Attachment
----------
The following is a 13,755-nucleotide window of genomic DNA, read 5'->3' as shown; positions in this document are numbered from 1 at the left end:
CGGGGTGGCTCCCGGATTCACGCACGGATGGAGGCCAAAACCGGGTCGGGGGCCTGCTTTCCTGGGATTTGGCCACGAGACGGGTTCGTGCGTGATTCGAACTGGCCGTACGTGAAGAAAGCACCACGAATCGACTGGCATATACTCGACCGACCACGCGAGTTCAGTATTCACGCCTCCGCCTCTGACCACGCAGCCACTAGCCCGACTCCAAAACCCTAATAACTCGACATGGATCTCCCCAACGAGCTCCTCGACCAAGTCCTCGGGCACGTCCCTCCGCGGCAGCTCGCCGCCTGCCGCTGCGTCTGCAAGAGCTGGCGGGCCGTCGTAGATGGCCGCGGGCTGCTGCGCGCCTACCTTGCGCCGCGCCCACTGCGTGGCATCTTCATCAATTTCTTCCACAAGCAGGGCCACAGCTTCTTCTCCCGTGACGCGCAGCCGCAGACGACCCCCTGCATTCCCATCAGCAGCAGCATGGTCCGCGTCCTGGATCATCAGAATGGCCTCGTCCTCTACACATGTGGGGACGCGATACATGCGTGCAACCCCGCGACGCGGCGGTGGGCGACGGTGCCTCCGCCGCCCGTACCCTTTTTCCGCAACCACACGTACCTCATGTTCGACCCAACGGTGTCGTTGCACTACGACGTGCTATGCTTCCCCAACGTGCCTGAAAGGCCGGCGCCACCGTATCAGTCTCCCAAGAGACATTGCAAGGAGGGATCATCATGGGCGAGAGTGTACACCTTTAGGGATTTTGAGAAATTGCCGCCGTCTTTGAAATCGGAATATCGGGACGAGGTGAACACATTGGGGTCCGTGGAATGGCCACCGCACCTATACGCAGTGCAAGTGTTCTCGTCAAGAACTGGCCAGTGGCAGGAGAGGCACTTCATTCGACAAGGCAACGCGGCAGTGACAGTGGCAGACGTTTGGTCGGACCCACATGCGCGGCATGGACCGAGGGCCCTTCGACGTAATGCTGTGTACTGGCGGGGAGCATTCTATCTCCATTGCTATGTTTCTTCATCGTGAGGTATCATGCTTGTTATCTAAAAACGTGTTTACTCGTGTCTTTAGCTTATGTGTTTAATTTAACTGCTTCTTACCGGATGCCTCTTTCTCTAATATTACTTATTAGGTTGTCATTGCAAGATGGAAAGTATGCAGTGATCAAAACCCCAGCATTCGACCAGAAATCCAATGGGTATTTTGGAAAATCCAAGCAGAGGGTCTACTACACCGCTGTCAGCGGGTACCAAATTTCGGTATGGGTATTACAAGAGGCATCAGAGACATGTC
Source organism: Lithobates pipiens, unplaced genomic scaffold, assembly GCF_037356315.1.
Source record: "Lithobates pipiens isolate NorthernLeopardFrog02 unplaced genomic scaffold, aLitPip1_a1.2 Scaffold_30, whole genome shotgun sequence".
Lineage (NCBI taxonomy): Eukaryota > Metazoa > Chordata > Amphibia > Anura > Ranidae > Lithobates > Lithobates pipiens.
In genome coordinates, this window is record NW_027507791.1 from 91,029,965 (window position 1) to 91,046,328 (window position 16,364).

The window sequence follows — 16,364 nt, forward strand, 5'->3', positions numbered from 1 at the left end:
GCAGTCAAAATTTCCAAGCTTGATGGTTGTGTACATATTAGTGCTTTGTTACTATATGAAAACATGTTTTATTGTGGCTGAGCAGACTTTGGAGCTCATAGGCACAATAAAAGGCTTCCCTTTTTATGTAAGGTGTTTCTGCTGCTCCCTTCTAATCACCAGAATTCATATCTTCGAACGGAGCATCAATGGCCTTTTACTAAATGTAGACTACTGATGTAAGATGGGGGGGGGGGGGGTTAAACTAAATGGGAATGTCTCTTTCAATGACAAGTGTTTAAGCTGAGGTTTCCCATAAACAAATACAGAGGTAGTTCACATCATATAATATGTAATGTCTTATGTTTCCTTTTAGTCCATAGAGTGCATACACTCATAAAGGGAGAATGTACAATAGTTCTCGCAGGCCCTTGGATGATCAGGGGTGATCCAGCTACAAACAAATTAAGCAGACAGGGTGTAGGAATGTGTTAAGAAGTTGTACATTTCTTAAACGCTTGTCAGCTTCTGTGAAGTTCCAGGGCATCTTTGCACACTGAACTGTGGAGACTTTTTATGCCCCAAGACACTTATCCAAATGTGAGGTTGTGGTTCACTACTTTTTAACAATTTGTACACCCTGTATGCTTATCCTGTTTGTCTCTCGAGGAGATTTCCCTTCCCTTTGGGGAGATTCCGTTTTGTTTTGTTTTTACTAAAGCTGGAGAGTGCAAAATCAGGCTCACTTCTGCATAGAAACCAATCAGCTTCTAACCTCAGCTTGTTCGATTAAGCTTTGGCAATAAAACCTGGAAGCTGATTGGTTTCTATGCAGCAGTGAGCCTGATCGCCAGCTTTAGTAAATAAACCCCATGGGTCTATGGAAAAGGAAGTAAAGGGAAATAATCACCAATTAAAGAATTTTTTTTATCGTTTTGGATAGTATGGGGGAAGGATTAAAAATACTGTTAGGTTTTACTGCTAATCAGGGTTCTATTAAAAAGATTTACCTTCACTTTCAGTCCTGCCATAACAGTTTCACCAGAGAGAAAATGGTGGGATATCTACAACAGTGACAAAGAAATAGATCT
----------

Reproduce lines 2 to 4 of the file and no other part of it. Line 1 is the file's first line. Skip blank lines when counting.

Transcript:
CGGGGTGGCTCCCGGATTCACGCACGGATGGAGGCCAAAACCGGGTCGGGGGCCTGCTTTCCTGGGATTTGGCCACGAGACGGGTTCGTGCGTGATTCGAACTGGCCGTACGTGAAGAAAGCACCACGAATCGACTGGCATATACTCGACCGACCACGCGAGTTCAGTATTCACGCCTCCGCCTCTGACCACGCAGCCACTAGCCCGACTCCAAAACCCTAATAACTCGACATGGATCTCCCCAACGAGCTCCTCGACCAAGTCCTCGGGCACGTCCCTCCGCGGCAGCTCGCCGCCTGCCGCTGCGTCTGCAAGAGCTGGCGGGCCGTCGTAGATGGCCGCGGGCTGCTGCGCGCCTACCTTGCGCCGCGCCCACTGCGTGGCATCTTCATCAATTTCTTCCACAAGCAGGGCCACAGCTTCTTCTCCCGTGACGCGCAGCCGCAGACGACCCCCTGCATTCCCATCAGCAGCAGCATGGTCCGCGTCCTGGATCATCAGAATGGCCTCGTCCTCTACACATGTGGGGACGCGATACATGCGTGCAACCCCGCGACGCGGCGGTGGGCGACGGTGCCTCCGCCGCCCGTACCCTTTTTCCGCAACCACACGTACCTCATGTTCGACCCAACGGTGTCGTTGCACTACGACGTGCTATGCTTCCCCAACGTGCCTGAAAGGCCGGCGCCACCGTATCAGTCTCCCAAGAGACATTGCAAGGAGGGATCATCATGGGCGAGAGTGTACACCTTTAGGGATTTTGAGAAATTGCCGCCGTCTTTGAAATCGGAATATCGGGACGAGGTGAACACATTGGGGTCCGTGGAATGGCCACCGCACCTATACGCAGTGCAAGTGTTCTCGTCAAGAACTGGCCAGTGGCAGGAGAGGCACTTCATTCGACAAGGCAACGCGGCAGTGACAGTGGCAGACGTTTGGTCGGACCCACATGCGCGGCATGGACCGAGGGCCCTTCGACGTAATGCTGTGTACTGGCGGGGAGCATTCTATCTCCATTGCTATGTTTCTTCATCGTGAGGTATCATGCTTGTTATCTAAAAACGTGTTTACTCGTGTCTTTAGCTTATGTGTTTAATTTAACTGCTTCTTACCGGATGCCTCTTTCTCTAATATTACTTATTAGGTTGTCATTGCAAGATGGAAAGTATGCAGTGATCAAAACCCCAGCATTCGACCAGAAATCCAATGGGTATTTTGGAAAATCCAAGCAGAGGGTCTACTACACCGCTGTCAGCGGGTACCAAATTTCGGTATGGGTATTACAAGAGGCATCAGAGACATGTC
Source organism: Lithobates pipiens, unplaced genomic scaffold, assembly GCF_037356315.1.
Source record: "Lithobates pipiens isolate NorthernLeopardFrog02 unplaced genomic scaffold, aLitPip1_a1.2 Scaffold_30, whole genome shotgun sequence".